Some publications have described methods for non-averaged cell population data analysis from high-content image-based screens. Knapp et al. [15] showed considerable effects of population context on observed phenotypes when using non-averaged population data for the normalization steps but still used population-averaged values for hit detection. Another method uses multivariate cell classification based on phenotypic changes for hit identification [16], which results in a drug effect score, and a vector, indicating the simultaneous phenotypic changes induced by the drug. Another publication used multi-parametric phenotypic profiles to cluster genes based on morphological changes in individual cells [17]. Yet another group has proposed using Ripley’s K-function to identify knockdowns resulting in perturbation of this cell clustering [18]. Also, the Kolomogorow-Smirnov (KS) test has been used to score the difference between control and sample populations [19]. However, all these methods have limitations that prevent them from widely used for large-scale high-content cell population analysis. Multivariate classification methods are mainly based on analyzing predominantly redundant image features. Spatial clustering requires a subjective and work intensive classification step for the cellular populations, whereas KS only uses one unique value to identify cell populations with altered distributions.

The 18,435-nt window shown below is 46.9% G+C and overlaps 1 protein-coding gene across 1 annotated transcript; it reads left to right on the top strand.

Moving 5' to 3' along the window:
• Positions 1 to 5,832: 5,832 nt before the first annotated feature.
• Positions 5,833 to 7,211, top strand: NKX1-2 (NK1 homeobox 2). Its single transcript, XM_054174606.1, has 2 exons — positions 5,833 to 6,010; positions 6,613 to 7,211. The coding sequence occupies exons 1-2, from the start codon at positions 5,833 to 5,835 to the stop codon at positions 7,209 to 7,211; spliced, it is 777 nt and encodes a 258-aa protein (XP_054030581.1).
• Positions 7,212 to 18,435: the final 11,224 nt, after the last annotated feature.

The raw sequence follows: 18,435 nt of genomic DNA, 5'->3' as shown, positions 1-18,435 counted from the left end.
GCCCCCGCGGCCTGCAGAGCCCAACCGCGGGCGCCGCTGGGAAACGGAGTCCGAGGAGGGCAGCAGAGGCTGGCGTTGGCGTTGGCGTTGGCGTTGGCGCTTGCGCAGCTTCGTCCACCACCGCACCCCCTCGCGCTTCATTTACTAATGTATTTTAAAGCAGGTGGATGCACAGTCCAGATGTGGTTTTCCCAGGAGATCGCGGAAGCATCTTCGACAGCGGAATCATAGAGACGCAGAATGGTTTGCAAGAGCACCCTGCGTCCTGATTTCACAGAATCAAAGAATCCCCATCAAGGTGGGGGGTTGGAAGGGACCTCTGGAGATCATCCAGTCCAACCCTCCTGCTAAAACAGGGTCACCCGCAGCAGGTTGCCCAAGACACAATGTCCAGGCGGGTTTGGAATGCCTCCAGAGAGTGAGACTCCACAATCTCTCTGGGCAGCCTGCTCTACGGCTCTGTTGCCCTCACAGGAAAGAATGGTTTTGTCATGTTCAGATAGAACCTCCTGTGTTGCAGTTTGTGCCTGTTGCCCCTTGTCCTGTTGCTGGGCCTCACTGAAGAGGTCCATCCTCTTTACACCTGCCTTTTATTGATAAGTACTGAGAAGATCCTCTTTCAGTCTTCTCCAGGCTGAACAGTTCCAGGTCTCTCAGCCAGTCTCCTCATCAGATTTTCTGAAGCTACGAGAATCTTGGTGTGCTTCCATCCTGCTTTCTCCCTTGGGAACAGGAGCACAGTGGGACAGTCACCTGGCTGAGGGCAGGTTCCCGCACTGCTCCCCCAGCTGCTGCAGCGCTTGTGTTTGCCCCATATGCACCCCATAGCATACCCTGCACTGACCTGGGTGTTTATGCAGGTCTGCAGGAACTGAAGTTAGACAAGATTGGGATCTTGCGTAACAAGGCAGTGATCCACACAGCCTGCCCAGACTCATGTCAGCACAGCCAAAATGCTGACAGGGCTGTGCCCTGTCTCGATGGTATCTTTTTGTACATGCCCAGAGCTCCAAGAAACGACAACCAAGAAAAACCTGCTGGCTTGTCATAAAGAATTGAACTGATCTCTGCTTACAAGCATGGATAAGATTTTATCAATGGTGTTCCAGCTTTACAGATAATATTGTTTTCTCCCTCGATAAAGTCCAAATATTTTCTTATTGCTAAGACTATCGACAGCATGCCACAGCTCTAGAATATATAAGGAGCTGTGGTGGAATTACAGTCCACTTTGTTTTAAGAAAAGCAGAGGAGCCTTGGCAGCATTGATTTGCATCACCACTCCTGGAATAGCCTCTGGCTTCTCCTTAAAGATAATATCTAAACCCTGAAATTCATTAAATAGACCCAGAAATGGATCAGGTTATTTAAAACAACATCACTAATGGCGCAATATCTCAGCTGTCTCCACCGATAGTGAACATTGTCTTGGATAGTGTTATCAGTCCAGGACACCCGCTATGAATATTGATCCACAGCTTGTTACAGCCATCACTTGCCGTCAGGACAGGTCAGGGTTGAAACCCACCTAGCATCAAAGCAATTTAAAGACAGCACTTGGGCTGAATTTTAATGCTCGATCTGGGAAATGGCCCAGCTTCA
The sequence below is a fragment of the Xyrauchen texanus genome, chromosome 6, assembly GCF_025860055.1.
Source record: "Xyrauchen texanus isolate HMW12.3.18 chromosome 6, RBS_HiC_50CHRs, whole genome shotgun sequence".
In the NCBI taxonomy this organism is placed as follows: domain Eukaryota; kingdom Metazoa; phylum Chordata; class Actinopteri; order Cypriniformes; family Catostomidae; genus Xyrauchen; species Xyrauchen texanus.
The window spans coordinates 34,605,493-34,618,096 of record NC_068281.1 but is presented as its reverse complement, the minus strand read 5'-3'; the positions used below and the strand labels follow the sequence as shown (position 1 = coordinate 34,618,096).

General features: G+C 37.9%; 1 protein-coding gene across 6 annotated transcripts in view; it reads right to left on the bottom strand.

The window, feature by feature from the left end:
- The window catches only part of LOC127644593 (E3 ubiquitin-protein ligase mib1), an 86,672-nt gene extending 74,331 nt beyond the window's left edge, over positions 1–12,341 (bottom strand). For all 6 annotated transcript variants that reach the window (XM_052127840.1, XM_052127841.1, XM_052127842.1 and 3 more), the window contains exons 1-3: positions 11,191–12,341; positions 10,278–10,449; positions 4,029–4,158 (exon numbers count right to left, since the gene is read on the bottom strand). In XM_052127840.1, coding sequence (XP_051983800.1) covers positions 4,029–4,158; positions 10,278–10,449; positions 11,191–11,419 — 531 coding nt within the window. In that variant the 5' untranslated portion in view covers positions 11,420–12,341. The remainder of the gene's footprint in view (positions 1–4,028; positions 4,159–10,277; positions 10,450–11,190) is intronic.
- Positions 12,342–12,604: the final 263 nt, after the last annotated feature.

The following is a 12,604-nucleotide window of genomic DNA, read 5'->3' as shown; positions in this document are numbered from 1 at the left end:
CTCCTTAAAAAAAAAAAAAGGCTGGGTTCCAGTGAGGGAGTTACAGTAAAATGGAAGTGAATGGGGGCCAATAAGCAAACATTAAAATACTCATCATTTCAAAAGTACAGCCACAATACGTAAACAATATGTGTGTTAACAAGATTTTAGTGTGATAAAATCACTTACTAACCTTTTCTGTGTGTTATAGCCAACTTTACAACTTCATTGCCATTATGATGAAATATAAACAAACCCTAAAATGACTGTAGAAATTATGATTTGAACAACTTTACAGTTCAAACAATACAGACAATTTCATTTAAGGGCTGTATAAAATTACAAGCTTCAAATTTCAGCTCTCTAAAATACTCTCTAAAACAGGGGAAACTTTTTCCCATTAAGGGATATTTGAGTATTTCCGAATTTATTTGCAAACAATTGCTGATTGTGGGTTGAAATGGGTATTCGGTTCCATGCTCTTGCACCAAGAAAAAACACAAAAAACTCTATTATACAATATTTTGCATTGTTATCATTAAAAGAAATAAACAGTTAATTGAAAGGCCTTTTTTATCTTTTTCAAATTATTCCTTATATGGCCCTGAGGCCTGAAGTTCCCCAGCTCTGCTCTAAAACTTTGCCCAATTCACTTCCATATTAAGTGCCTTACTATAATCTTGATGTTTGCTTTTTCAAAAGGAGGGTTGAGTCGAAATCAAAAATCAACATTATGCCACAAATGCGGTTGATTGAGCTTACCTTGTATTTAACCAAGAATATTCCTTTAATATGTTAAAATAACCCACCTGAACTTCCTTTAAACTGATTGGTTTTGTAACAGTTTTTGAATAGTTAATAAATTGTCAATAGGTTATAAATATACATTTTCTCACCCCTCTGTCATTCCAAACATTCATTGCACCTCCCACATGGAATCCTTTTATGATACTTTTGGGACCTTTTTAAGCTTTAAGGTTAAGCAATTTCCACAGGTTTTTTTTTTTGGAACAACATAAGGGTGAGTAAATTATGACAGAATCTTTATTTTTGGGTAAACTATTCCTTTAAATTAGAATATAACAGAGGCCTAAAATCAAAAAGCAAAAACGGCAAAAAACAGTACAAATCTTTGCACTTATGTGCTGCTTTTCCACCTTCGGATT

Here we present a new approach called Single Object Profiles Regression Analysis (SOPRA) that overcomes many limitations by analyzing non-averaged cell population data. It uses classification-free regression analysis of normalized (control-based) frequency distribution profiles of cell populations. SOPRA can be used to analyze data derived from various high-throughput techniques, such as images from automated microscopy or single-cell data from FACS analysis. The regression workflow consists of (i) a pre-processing step, (ii) data gathering and normalization steps, (iii) identifying significant profiles, (iv) post-processing. The normalization is performed in a plate-wise and bin-wise fashion, resulting in a unique normalized frequency distribution profile for each feature of a cell population. Finally, normalized frequency distribution profiles exhibiting statistically significant changes are identified using a p-value and R-squared (RSQ)-value derived from the regression analysis with the R-package maSigPro [20, 21]. Additionally, normalized profiles of various cell features identified as significantly altered can be further clustered in a heatmap according to their similarity. This can be used to identify treatments with the same ‘on-target’ effects. Most loss-of-function screens use multiple siRNAs for the same gene, which should end up in the same cluster if they have a similar cell population phenotype. The more siRNAs for the same gene are identified as having a similar cell population profile, the more reliably this gene can be regarded as a hit. Beyond this, the derived values of a regression analysis of frequency distribution profiles of cellular features are not affected by experimental bias to the same degree as population-averaged approaches [22], leading to more reproducible results. We used a cell-based chemical compound and RNAi screen of cell cycle progression to validating the SOPRA workflow. The cellular features ‘Area’, ‘Total Intensity DAPI’, and ‘Mean Intensity DAPI’ were extracted for each nucleus using image analysis software and subjected to the SOPRA workflow. We found that SOPRA can be used to identify statistically significant changes in frequency distribution profiles within cellular populations, whether induced by gene perturbation through siRNAs or by chemical inhibitor treatment. Taken together, SOPRA is a novel object-based data analysis workflow based on regression analysis of distribution profiles of cellular features to identify significantly changed cell populations from high-throughput data sets.